Puglia: Matera & Lecce
Updated: Apr 27
Although not officially in Puglia, we’re including the town of Matera despite its location in adjacent Basilicata. A fascinating place, Matera has been part of the poorest region of Italy for centuries, it experienced a rebirth in 1935 when painter/writer Carlo Levi was exiled there for opposing Mussolini’s fascist regime. To put in in his exact words “Anyone who sees Matera cannot help but be awe-struck, so expressive and touching is its sorrowful beauty”.
The city of Sassi (stones) is an ancient maze made up of caves of which about half have been restored, and are now once again homes. The town is so unique that we recommend visiting for at least a half-day so your guests can capture the unique treasures of this wonderful place.
Begin with the 30-minute multimedia exhibit that provides the history of Matera, an insight into the Sassi and its’ people. Climb stone staircases for awesome vistas, discover picturesque piazzas, and disappear through spectacular archways to encounter another world from another time. Sassi Barisano has recently benefited from development, with about half of the old caves beautifully refurbished to create stunning art spaces, boutique hotels, and traditional restaurants including Michelin star Vitantonio Lombardo and L'Abbondanza Lucana.
Breathtaking views can be enjoyed from the highest point of Civitas Hill, where guests will find the wonderfully restored 13th-century cathedral. And we’ll be sure not to miss the Madonna de Idris - a small church chiseled into the rock.
There is also a rare opportunity to view paintings thought to be 1,200 years old, found in a cluster of caves containing colorful frescos dating back to 850 A.D. when Benedictine monks settled in Matera.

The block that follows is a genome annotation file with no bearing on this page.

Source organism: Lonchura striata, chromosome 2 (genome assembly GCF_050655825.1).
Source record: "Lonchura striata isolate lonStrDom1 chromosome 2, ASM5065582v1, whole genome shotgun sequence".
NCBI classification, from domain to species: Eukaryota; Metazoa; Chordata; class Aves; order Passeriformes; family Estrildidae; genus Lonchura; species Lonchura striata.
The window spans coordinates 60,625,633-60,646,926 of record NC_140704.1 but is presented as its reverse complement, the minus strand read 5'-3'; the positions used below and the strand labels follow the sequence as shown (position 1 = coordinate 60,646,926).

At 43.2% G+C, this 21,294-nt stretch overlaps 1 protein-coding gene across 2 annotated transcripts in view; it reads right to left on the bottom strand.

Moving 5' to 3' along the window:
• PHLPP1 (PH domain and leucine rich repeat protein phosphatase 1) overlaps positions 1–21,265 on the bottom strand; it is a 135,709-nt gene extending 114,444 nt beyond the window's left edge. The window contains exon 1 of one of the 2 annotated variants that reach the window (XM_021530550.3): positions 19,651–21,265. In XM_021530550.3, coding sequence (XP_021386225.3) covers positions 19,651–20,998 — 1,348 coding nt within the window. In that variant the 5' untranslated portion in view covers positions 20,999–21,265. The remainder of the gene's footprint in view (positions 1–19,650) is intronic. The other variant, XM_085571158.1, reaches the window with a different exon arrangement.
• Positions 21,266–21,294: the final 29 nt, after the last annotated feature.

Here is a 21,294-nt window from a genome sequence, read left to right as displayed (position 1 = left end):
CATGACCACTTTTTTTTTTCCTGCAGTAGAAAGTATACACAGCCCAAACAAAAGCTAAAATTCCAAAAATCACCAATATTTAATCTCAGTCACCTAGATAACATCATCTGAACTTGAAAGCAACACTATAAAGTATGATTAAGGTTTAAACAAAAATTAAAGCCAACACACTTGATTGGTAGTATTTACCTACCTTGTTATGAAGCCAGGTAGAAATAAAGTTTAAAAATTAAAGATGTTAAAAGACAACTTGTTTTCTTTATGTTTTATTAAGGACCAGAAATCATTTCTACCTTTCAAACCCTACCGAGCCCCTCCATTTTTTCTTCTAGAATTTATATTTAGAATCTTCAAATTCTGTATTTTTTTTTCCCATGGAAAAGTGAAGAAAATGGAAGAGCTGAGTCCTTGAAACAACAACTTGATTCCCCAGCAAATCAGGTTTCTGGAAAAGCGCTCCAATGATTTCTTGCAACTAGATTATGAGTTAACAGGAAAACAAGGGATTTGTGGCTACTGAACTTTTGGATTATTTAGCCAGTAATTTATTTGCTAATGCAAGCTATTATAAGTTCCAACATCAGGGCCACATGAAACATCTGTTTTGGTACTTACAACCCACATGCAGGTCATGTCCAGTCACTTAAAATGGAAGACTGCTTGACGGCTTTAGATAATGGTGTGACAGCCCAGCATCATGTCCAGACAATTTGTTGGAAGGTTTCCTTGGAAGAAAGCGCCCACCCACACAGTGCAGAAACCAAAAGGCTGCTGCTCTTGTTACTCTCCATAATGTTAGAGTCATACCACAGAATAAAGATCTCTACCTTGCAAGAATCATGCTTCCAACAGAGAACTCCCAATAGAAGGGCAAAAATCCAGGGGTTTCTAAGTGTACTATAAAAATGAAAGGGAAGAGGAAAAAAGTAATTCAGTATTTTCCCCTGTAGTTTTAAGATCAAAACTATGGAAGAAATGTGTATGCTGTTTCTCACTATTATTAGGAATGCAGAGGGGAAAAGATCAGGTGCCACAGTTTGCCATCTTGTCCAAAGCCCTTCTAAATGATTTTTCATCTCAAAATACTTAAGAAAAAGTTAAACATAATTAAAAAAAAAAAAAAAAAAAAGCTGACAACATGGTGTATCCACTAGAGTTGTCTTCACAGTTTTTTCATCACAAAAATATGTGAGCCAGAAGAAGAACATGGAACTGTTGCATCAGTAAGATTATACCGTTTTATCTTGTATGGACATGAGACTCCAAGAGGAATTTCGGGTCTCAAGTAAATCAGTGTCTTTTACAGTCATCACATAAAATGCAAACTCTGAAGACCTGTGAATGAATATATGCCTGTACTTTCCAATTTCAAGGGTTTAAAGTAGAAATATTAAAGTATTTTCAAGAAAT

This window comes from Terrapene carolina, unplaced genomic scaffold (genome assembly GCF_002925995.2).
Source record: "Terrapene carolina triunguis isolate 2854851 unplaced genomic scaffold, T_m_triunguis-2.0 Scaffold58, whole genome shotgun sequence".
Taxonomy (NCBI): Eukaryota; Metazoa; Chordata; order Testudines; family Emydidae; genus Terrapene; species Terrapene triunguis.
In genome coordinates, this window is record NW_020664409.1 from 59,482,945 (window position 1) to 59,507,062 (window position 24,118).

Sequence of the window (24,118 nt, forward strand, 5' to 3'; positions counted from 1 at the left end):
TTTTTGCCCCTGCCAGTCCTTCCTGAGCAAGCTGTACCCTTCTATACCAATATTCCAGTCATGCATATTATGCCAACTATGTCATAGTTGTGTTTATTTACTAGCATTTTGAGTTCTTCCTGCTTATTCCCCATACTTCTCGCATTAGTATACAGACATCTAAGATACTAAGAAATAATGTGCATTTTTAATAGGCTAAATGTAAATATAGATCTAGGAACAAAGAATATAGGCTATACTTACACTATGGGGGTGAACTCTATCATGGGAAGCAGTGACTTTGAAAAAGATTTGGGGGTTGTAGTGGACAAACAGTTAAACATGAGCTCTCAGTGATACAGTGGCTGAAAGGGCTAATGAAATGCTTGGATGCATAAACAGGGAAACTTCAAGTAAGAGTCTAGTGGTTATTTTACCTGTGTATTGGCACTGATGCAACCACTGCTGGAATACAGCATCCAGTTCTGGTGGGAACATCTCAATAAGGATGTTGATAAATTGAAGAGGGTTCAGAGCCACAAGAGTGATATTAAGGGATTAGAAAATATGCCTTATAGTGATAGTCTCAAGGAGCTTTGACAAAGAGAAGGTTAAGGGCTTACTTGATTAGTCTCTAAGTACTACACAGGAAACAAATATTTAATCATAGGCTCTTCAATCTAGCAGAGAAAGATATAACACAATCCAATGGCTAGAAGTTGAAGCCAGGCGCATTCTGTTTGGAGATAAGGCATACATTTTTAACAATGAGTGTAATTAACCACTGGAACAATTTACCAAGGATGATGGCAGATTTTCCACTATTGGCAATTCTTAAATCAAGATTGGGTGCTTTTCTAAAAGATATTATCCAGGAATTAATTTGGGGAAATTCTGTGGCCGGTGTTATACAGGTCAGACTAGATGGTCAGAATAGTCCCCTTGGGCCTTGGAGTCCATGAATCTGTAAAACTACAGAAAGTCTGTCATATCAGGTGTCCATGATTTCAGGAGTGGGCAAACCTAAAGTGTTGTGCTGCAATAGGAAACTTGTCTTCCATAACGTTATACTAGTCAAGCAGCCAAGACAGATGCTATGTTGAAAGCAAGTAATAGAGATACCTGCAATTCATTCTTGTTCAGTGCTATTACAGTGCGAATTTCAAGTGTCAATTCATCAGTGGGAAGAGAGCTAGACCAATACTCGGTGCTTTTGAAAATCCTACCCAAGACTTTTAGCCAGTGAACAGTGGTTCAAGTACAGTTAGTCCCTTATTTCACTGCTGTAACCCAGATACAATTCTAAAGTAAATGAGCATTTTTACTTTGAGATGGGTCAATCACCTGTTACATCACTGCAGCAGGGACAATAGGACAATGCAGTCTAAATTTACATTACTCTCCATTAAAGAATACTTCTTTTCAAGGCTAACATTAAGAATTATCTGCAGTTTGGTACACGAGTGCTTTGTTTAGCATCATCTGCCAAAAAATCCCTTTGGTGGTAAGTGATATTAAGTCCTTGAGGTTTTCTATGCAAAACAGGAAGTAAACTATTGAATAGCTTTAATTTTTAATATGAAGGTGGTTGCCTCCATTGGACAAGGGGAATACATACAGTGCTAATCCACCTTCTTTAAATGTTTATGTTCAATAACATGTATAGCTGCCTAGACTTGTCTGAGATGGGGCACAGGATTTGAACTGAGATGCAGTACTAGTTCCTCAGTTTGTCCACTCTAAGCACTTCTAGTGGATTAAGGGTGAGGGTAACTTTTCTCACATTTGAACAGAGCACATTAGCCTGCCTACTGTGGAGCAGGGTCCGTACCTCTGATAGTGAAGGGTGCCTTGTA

Lecce is everything quintessential of a southern Italian town with more than its fair share of piazzas, palazzi, and historical buildings notably the church of St Niccolo’ and Cataldo (1180), and the Basilica Santa Croce (1695). Lecce is a true walking city with an abundance of mostly Baroque architecture and history to admire on foot, and is one of the reasons the town is referred to as the “Florence of the South”.
While exploring Lecce you will likely enjoy some people-watching from a terrace on the Via Vittorio Emanuele – a boulevard lined with boutiques and cafes that runs from Piazza del Duomo and Piazza Sant’Oronzo. Shopping and street entertainers are what we like the most about Lecce, and why we suggest visiting. For those curious to learn more about the city’s love of everything paper mâché can see some impressive figurines on display at a museum dedicated to these handicrafts in the Castello di Lecce, and additional decorations on the ceiling of the Church of Santa Chiara.
There are several epicurean hands-on culinary experiences possible, as well as first-class hotels to enjoy making Lecce a great dual destination (combo) option paired up with another part of Puglia (Borgo Egnazia for example) or can be woven into a nice itinerary as part of a full-day excursion.
Since they’re so close (30-minutes), it’s worth mentioning a visit to Otranto with its’ impressive 15th-century castle and colorful fishing boats, and Gallipoli, a town divided into two - the main part of the town that lies on the coast, and the small island accessible from a single road protruding into the sea.
Italia Connection has been providing destination services for specialized group experiences in Italy for more than 20 years. The team of discreet and experienced, Rome-based program managers have been helping discerning planners achieve excellence in the design and delivery of customized itineraries throughout all regions of Italy.
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